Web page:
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Researchers confirm new cancer-causing virus
An important new study from the Laboratory for Developmental Genetics at USC has confirmed cytomegalovirus (CMV) as a cause of the most common salivary gland cancers. (2011-11-14)
Researchers shed light on how 'microbial dark matter' might cause disease
For decades the bacteria group Candidate Phylum TM7, thought to cause inflammatory mucosal diseases, has posed a particular challenge for researchers. (2014-12-23)
Like parent, like child: Good oral health starts at home
Parents are a child's first teacher in life and play a significant role in maintaining his or her overall health. (2010-05-17)
Columbia dental students chosen for three out of nine NIH summer fellowships in national competition
Columbia University dental students Connie Gao, Xiaoming Zhang, and Magnon Reyes, all members of the class of 2005, have been awarded summer fellowships at the National Institute of Dental and Craniofacial Research, National Institutes of Health. (2002-05-22)
Understanding how chemical changes in the brain affect Alzheimer's disease
A new study from Western University is helping to explain why the long-term use of common anticholinergic drugs used to treat conditions like allergies and overactive bladder lead to an increased risk of developing dementia later in life. (2016-06-22)
CWRU researchers find snoring associated with head shape
Six researchers at Case Western Reserve University have used the shape of a person's head as one indicator of potential problems with sleep apnea, a chronic form of snoring. (2002-01-04)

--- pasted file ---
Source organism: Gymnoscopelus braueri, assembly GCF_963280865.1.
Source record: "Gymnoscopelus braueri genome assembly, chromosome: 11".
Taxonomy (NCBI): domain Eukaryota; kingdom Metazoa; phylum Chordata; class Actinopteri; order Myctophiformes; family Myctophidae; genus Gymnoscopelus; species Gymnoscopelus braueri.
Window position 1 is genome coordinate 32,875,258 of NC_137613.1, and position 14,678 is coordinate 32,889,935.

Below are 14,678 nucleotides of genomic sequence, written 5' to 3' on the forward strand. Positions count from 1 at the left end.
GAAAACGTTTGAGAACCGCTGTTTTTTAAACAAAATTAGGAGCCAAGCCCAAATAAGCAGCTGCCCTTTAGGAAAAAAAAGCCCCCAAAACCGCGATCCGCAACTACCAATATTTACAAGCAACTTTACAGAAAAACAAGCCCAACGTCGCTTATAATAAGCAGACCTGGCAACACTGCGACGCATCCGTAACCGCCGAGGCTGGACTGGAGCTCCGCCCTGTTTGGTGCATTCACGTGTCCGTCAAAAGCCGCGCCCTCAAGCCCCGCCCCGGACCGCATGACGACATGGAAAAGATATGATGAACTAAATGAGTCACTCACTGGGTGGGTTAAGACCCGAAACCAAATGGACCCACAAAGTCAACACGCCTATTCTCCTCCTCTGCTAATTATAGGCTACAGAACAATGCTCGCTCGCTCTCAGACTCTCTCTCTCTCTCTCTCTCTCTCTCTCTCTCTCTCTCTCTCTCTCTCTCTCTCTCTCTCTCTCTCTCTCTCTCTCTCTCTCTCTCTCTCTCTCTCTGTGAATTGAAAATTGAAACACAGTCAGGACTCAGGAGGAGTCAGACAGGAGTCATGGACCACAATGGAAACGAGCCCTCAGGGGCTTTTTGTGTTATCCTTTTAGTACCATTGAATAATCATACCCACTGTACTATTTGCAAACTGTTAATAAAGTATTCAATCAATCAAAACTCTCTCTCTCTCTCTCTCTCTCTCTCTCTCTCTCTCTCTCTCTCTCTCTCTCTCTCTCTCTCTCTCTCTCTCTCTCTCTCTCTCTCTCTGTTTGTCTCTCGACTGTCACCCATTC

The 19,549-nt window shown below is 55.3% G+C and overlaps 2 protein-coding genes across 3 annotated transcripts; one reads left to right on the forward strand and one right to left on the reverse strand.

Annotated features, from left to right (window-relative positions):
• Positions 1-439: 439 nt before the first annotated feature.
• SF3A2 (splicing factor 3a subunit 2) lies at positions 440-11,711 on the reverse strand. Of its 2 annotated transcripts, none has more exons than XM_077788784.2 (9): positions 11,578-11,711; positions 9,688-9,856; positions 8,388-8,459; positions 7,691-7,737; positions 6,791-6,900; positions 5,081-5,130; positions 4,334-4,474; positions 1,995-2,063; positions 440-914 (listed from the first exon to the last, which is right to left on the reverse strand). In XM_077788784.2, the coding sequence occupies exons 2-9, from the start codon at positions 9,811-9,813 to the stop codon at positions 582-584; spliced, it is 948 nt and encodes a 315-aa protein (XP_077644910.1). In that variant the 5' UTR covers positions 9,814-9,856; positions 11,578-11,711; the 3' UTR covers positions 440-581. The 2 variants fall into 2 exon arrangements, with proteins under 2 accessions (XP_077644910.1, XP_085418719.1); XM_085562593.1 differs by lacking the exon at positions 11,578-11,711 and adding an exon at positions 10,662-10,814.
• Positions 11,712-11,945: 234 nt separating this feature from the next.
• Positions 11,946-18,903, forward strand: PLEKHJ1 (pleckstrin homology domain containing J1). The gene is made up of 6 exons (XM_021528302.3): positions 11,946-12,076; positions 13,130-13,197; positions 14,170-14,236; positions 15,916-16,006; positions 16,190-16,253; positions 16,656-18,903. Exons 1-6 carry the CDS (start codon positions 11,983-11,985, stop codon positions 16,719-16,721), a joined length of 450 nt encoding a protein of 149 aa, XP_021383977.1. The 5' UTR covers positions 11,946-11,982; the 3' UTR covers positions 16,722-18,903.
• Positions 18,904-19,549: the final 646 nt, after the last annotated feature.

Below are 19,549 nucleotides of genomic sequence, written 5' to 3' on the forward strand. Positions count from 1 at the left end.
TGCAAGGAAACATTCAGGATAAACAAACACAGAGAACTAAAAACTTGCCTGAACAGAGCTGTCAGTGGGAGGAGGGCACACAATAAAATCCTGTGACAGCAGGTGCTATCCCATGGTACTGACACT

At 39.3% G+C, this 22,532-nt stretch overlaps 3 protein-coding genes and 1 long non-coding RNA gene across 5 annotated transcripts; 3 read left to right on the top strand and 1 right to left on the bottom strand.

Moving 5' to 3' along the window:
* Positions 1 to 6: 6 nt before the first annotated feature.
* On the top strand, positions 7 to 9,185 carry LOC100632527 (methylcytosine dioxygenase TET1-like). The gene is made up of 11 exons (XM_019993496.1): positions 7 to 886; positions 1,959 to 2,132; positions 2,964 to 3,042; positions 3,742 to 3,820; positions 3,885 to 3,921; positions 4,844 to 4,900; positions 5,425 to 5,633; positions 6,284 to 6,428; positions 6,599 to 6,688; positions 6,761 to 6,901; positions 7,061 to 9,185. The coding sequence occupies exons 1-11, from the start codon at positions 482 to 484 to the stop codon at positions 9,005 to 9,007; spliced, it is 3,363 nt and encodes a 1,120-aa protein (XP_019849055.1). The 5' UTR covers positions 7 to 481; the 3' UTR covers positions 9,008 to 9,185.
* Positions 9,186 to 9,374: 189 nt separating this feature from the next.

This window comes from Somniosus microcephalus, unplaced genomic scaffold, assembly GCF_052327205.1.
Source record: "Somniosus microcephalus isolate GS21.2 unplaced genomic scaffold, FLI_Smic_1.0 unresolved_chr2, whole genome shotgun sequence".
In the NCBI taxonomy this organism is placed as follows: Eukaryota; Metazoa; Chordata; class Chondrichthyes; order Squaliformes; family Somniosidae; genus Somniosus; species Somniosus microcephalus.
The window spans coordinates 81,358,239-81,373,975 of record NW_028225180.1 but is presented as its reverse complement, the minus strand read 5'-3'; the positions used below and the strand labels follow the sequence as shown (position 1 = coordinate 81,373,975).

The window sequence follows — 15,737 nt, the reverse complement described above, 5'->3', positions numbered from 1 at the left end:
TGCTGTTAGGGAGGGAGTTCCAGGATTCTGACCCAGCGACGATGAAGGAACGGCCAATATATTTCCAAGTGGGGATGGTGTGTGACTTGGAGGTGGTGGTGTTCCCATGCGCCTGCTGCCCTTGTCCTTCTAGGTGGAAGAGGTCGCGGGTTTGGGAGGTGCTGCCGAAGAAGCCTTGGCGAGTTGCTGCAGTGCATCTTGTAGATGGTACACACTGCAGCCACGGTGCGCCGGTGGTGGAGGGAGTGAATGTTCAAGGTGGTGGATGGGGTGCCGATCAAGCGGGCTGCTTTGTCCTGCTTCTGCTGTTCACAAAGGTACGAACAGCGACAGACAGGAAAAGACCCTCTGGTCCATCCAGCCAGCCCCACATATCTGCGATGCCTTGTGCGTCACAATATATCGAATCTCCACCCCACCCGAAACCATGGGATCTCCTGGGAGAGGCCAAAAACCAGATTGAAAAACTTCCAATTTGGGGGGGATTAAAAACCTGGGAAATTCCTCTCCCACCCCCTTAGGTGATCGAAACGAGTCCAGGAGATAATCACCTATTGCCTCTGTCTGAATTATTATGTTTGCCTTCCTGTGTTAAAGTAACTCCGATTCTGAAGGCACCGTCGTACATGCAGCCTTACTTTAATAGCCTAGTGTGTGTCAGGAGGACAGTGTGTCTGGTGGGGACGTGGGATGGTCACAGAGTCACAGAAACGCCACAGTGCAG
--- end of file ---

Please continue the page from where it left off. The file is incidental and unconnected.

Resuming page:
Registration open for 2011 ADA Annual Session in Las Vegas
Registration is now open for the American Dental Association's 152nd Annual Session and World Marketplace Exhibition to be held at the Mandalay Bay Convention Center from Oct. (2011-04-08)
NIH awards $28 million grant to CWRU's Tuberculosis Research Unit
The Tuberculosis Research Unit at CWRU's School of Medicine has received a $28 million contract from the National Institutes of Health. (2000-02-03)
Stem cells provide clues to cancer spread
Scientists have made a breakthrough in understanding how cancers spread in what could lead to new ways of beating the disease. (2007-05-22)
Genetic markers for testosterone and estrogen level regulation identified
A research study led by the Peninsula College of Medicine and Dentistry, University of Exeter, and Boston University School of Medicine, in collaboration with a global consortium, has identified genetic markers that influence a protein involved in regulating estrogen and testosterone levels in the bloodstream. (2012-07-20)